Full Scouting Report for Kris Bryant
SB 35 BA SC BP SN ES ML
The Cubs number one pick in 2012, outfielder Albert Almora projects to be a Northside star one day soon. Signed when he was only 18, he's a couple of years away from fruition, but he's already got scouts drooling: his across-the-board toolset is solid, and he's still improving. His leadership ability and poise are especially impressive, as he performed very well under the highest possible levels of pressure throughout his award-laden high-school career.
Full Scouting Report for Albert Almora
SB 36 BA 33 SC 36 BP 18 SN ES 33 ML 39
A Florida prep infielder with a plus power bat and better than average speed, shortstop Addison Russell will probably grow out of the position very soon, but he'll look quite good as a third baseman in Oakland, too, especially if the ball club succeeds in securing an actual, like, baseball park in which to play. He's probably the best hitting prospect in the Oakland system, and could get a chance in the Bigs earlier than expected, especially if the precocious A's keep on winning sooner than the schedule suggested.
Full Scouting Report for Addison Russell
SB 37 BA 48 SC 40 BP 22 SN ES 10 ML 48
A slappy, scrappy, switch-hitting wheels player, Pirate prospect Alen Hanson was a low-visibility 2011 IFA signing from the Dominican, but one that earn more kudos for htose ever-impressive Pittsburgh scouts. Hanson would probably get more attention if his name included an Alvarez or Concepcion in there, something that looked more Latin and less Nordic. (At least 'Alexi'. Something. Make an effort, kid!)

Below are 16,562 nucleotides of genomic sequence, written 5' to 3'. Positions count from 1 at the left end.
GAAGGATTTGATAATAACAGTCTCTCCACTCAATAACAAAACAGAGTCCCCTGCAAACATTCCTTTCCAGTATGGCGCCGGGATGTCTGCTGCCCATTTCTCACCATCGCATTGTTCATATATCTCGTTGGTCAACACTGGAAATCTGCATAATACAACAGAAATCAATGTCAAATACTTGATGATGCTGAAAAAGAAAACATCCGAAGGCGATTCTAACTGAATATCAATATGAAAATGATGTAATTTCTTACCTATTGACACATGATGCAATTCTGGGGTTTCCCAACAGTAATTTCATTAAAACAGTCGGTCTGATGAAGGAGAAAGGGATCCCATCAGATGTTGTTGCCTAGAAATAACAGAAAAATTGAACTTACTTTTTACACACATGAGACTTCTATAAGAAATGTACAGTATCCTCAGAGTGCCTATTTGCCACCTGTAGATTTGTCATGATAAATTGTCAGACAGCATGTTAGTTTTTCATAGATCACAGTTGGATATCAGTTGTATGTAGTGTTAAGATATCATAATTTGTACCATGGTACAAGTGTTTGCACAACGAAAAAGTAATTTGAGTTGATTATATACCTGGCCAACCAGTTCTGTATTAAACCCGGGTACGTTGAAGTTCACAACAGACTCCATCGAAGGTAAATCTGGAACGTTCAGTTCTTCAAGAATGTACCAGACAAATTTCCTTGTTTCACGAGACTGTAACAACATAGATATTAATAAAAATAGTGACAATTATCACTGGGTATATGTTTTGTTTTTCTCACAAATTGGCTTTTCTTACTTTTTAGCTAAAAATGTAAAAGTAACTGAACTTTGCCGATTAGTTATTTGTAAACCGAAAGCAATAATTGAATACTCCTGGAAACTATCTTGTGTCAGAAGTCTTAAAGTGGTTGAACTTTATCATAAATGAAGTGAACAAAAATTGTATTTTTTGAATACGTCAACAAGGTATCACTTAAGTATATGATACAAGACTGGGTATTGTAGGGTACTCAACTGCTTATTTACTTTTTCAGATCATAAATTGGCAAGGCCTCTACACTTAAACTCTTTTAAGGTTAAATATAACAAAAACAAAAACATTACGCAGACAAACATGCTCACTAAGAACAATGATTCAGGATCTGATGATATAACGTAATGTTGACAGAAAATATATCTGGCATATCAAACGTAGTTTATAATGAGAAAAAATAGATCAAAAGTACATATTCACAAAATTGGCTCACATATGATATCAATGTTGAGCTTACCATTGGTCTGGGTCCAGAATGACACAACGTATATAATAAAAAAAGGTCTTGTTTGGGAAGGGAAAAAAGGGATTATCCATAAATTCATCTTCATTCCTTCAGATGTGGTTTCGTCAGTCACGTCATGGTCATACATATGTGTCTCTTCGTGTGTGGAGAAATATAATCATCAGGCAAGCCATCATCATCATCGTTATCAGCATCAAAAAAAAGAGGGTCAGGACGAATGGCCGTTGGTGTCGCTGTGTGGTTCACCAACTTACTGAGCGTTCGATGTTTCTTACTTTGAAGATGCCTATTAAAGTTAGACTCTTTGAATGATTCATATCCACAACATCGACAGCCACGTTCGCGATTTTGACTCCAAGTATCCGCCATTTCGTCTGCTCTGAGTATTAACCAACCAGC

Alexi is said to have the quick hands and feet necessary to stick at shortstop, but he also has a quick everything-else: plus speed is clearly his main offensive weapon. Power may never come, depending on how his slender frame fills out, but he's already showing superior on-base skill, and the Pirates should already be delighted with his development, no matter when he finds the ceiling.
Full Scouting Report for Alen Hanson
SB 38 BA 61 SC 54 BP 66 SN ES 34 ML 54
Gary Sanchez is a very young but promising backstop from Austin, Texas with a tantalizing upside that should not be ignored. He's a big boy who could further grow into a Joe Mauer shape, and his bat comes from the same forest as the Minnesota superstar, if not quite the same tree. Unless he becomes part of a package used to upgrade Yankee pitching, he should be one of their top prospects for several more years to come.
Full Scouting Report for Gary Sanchez
SB 39 BA 57 SC 29 BP 47 SN ES 18 ML 36
A Washington draftee who made a detour to Oakland in 2012, re-Nationalized pitcher AJ Cole is a six-foot-five, lanky righthander who can touch 95mph with his fastball. Cole also mixes in a power curve and passable changeup that could develop into plus pitches with good coaching and support. He's already drawing comparisons to Justin Verlander, who was a similar pitcher at the same age, complete with the erratic control that's still holding Cole back from a breakout. Give him time and watch his peripherals. Trading a couple of MPH for greater control could accelerate his timeline.
Full Scouting Report for AJ Cole
SB 40 BA SC 100 BP SN ES 89 ML 91
30 to 40 of 750 Prospects
Top Prospects 2013